But if you call yourself a Jew and rely on the law and boast in God and know his will and approve what is excellent, because you are instructed from the law; and if you are sure that you yourself are a guide to the blind, a light to those who are in darkness, an instructor of the foolish, a teacher of children, having in the law the embodiment of knowledge and truth—you then who teach others, do you not teach yourself? While you preach against stealing, do you steal? You who say that one must not commit adultery, do you commit adultery? You who abhor idols, do you rob temples? You who boast in the law dishonor God by breaking the law. For, as it is written, “The name of God is blasphemed among the Gentiles because of you.” For circumcision indeed is of value if you obey the law, but if you break the law, your circumcision becomes uncircumcision. So, if a man who is uncircumcised keeps the precepts of the law, will not his uncircumcision be regarded as circumcision? Then he who is physically uncircumcised but keeps the law will condemn you who have the written code and circumcision but break the law. For no one is a Jew who is merely one outwardly, nor is circumcision outward and physical. But a Jew is one inwardly, and circumcision is a matter of the heart, by the Spirit, not by the letter. His praise is not from man but from God.
The Apostle Paul had just finished a diatribe against the unrighteous, both those who know God, but yet choose to serve the creature instead of the Creator (1:25), as well as those who claim to be followers of God, but yet judge others for the same sins that they themselves lovingly partake in (2:1). All of these types of people, regardless of race, gender, or socioeconomic status will be judged by God. Now, Paul turns his attention to God’s covenant people: the Jews.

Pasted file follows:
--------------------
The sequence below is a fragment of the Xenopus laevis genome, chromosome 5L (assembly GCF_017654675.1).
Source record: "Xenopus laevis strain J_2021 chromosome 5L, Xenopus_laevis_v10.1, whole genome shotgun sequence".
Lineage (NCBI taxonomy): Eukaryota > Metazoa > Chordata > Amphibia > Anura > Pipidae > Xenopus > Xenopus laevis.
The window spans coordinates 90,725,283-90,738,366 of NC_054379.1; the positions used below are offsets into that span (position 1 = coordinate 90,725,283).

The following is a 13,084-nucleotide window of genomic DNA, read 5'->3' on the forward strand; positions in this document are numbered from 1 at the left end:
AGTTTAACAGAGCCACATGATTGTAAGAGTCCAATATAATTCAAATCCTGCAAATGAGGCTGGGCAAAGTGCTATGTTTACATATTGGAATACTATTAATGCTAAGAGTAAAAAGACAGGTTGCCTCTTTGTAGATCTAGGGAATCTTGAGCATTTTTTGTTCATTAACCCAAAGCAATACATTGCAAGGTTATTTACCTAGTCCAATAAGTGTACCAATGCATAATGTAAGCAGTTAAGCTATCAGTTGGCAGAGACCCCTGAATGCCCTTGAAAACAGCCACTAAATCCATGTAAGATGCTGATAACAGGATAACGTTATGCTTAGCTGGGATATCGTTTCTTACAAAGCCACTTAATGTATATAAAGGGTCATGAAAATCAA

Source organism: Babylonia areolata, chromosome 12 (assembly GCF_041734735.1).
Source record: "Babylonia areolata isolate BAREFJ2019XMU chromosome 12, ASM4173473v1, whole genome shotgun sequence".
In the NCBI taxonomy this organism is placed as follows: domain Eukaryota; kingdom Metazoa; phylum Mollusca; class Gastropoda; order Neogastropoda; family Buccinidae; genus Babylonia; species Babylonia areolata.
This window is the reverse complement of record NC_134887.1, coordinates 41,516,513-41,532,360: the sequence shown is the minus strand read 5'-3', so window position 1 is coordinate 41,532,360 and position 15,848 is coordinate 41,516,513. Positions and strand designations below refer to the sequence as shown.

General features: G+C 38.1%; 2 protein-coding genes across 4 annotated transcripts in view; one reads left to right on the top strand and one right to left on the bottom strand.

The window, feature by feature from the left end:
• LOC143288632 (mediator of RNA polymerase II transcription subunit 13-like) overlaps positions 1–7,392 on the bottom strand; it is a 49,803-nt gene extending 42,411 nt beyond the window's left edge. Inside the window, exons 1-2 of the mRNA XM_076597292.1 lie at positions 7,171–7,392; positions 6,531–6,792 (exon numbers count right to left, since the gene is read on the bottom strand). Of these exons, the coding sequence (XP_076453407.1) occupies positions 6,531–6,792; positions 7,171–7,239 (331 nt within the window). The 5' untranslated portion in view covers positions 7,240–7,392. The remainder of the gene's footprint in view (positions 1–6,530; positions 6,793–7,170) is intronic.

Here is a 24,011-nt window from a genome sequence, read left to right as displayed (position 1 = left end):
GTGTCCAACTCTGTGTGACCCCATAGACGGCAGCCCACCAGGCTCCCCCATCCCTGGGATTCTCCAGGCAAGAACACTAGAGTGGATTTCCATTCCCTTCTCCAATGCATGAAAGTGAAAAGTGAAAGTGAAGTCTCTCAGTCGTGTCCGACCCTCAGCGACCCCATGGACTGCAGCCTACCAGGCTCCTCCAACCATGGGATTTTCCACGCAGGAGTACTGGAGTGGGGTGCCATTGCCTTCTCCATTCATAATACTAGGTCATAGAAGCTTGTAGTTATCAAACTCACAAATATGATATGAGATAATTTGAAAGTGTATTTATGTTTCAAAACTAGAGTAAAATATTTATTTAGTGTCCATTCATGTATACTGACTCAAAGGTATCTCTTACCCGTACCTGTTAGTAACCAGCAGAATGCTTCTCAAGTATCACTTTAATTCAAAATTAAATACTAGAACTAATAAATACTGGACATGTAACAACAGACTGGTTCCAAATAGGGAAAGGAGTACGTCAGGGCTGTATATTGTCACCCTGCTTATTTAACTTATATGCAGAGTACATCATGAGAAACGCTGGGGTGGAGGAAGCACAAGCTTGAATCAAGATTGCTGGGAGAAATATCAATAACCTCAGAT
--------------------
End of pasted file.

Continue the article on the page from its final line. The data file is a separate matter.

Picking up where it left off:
The Jews were, and still are, a people set apart. In a world of polytheism and idolatry, the Hebrew people were to be known for their faith in and worship of the One true invisible God. God had made a covenant with Abraham (Genesis 12:3) that He would bless his offspring. God continued to renew this covenant throughout the Hebrew generations. Therefore, the Jews perceived themselves as blessed because of their heritage. They believed that they were a superior race of people. The irony is that less than two-thousand years after the writing of Paul’s epistle to the Romans, the view of the Jewish people was basically reversed.
Paul, in his usual rhetoric, questions his readers concerning their hypocrisy (17-24). Their hypocrisy is so apparent that they have blasphemed the Name of the very God that they claim to worship by their behaviors and attitudes. They were guilty of the very sins that they were accusing the Gentiles of committing. Why would the Gentiles want to conform to a hypocritical faith? The Pharisaical abuse of the law was shameful, not only in God’s eyes, but in the eyes of the unbelieving Gentiles as well. The Law had become a blasphemy to the Gentiles because of the Jews. The same is true today. Why would unbelievers want to worship a God whose people partake of the very same sins that He forbids?
The Jews had missed the whole point of circumcision (25-29). Circumcision had little to do with outward appearances and everything to do with inward appearances. It showed that the Jew had made an inward covenant of the heart (Genesis 17:11). The circumcision of the unbelieving Jew was of no value. A disobedient circumcised Jew was no more blessed than an uncircumcised Gentile. As a matter of fact, God blesses the uncircumcised believing Gentile in the same manner as the circumcised believing Jew. Paul’s point is that it is not circumcision and ethnicity that makes one a child of God. A true child of God is one who has a circumcision of the heart (29), one who has cut away the outer person, revealing that new inner person (Galatians 6:15). Salvation comes from an internal working of the heart, not externally conforming to the law.
These truths should cause us to examine our own hearts. Even though we are not bound by the law, we are still under the new covenant of Christ. We need to make sure that we are not adding to the gospel by mandating observance of certain rules and regulations that even we ourselves cannot keep. Legalism is a problem that has plagued the church for centuries. As believers, we need to keep in mind that salvation comes through faith alone in the finished work of Christ alone.